5 Ways to Make Remote Employees Feel Valued
In 2018, there are more remote employees in the world than ever. They sit at home, in a coffeehouse, or gather in coworking spaces, and do their job. Even though an opportunity to work far from loud offices is appreciated by people from various professions, such an approach also has its disadvantages.
Unlike the office workers, remote employees often feel undervalued. They are afraid of their coworkers talking behind their back or forgetting about their best interests. Feeling underappreciated, employees become less productive. Their morale declines and their retention gets more difficult, which results in the increased costs. What are the possible solutions to this problem? First of all, companies need to improve their corporate culture, pushing it beyond the office walls. During the past three decades, sociologists have been studying business communication and found out that better communication makes teams more successful. It becomes especially important to communicate with your remote employees when they are located overseas, for example, in the U.S. or Canada, while the company is based in China.
Reasons Why Remote Employees are the Future of Innovation
More and more companies understand that remote work is not only convenient but also more effective. Remote work is no longer associated with programmers and copywriters only, as legal and accounting industries also grow online. Companies from various spheres hire remote workers because the internet offers a constantly growing pool of affordable and talented freelance workers.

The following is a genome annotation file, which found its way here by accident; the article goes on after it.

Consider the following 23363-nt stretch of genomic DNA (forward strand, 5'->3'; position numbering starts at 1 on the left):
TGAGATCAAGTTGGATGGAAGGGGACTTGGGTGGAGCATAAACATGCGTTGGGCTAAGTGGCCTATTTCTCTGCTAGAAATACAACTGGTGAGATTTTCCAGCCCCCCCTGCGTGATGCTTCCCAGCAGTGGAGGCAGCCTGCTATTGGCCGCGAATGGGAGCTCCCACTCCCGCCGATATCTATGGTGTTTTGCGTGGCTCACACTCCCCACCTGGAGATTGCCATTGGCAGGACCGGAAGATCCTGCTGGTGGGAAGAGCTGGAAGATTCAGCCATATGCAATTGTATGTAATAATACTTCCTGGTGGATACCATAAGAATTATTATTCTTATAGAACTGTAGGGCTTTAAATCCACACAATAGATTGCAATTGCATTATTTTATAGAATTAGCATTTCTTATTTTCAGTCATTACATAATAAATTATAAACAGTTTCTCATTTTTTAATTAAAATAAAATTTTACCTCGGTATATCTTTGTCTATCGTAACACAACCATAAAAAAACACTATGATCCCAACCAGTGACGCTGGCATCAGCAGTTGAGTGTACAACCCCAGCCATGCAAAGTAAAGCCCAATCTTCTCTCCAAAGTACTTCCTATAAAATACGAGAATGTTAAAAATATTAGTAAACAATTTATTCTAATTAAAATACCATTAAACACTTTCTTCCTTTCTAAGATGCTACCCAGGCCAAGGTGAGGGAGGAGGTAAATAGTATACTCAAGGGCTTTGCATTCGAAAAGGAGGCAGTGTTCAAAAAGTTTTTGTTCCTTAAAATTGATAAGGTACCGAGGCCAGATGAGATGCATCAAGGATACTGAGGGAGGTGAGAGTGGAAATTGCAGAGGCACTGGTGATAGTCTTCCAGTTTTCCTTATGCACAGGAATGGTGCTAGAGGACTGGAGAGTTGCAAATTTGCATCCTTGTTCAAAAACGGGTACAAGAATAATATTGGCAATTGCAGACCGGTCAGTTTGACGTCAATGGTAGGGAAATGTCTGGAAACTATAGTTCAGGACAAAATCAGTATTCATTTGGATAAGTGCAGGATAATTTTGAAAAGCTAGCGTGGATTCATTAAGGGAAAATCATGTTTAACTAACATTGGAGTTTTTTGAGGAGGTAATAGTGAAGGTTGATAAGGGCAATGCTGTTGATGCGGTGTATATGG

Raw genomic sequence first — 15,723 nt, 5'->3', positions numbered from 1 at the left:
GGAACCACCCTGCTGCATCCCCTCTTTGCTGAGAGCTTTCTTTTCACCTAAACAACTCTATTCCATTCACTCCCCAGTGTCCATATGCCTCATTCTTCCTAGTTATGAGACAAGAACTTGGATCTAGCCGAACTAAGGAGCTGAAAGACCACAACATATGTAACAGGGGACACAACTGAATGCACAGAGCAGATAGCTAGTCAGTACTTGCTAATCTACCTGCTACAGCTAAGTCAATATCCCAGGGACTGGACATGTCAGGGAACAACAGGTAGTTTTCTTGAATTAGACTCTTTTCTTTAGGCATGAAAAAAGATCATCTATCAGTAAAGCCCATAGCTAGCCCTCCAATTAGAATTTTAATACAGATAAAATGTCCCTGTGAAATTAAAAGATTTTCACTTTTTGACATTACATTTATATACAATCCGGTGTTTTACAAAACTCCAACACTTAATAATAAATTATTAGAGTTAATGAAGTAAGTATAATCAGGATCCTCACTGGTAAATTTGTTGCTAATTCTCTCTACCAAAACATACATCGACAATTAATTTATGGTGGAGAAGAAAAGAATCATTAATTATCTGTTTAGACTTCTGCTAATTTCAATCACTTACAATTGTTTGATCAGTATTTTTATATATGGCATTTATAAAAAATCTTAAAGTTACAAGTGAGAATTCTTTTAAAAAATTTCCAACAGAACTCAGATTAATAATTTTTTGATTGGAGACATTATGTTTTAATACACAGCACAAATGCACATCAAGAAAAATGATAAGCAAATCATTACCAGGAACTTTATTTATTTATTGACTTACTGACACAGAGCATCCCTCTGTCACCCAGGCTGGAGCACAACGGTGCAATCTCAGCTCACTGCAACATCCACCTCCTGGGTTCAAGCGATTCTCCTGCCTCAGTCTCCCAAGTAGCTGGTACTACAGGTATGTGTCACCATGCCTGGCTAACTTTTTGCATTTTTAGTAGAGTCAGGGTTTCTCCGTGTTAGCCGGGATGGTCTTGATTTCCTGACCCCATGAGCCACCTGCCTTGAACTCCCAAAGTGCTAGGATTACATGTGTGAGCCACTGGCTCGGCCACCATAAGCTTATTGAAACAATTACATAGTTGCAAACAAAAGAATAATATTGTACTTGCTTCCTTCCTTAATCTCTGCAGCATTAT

Remote work has long been a popular solution for companies from the tech industry but now it gains popularity in other fields as well. Programmers and developers often choose not to waste their time looking for a daytime job, being able to find many interesting projects on freelance platforms like Upwork. Here, they can also find a company interested in long-term collaboration. College graduates and people with Ph.D. degrees become academic writers. Kevin Scherker from College-
Benefits of remote working for employees are rather obvious, but how do employers benefit from it? First of all, they encourage creativity by getting rid of traditional meetings. According to research, companies waste up to $37 billion on meetings. The thing is that meetings don’t boost creativity, quite the contrary, there is such a problem as “anchoring” — when somebody expresses some idea, other ideas are perceived as less relevant and are forced to orbit the first one. Companies like Apple quickly realized how dangerous it is for innovative companies, that’s why they urge all their employees, regardless of their positions, to do creative thinking and to share ideas. Google created its 20 Percent Projects, giving every employee 20% of the week to work on a project of choice. This idea was also quickly replicated by Apple and other successful tech companies.
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Innovation is closely related to the issue of autonomy. In turn, autonomy is impossible without trust. Remote employees won’t be engaged with your company if they don’t feel that you trust them and that the company cares about their interests. Innovations don’t happen in the boardroom because someone always dominates and others cannot express their ideas. When a company allows employees to work remotely, it doesn’t encourage laziness. Instead, it allows them to have the necessary level of autonomy. When people feel the trust, they are willing to do their job well and to make a bigger contribution.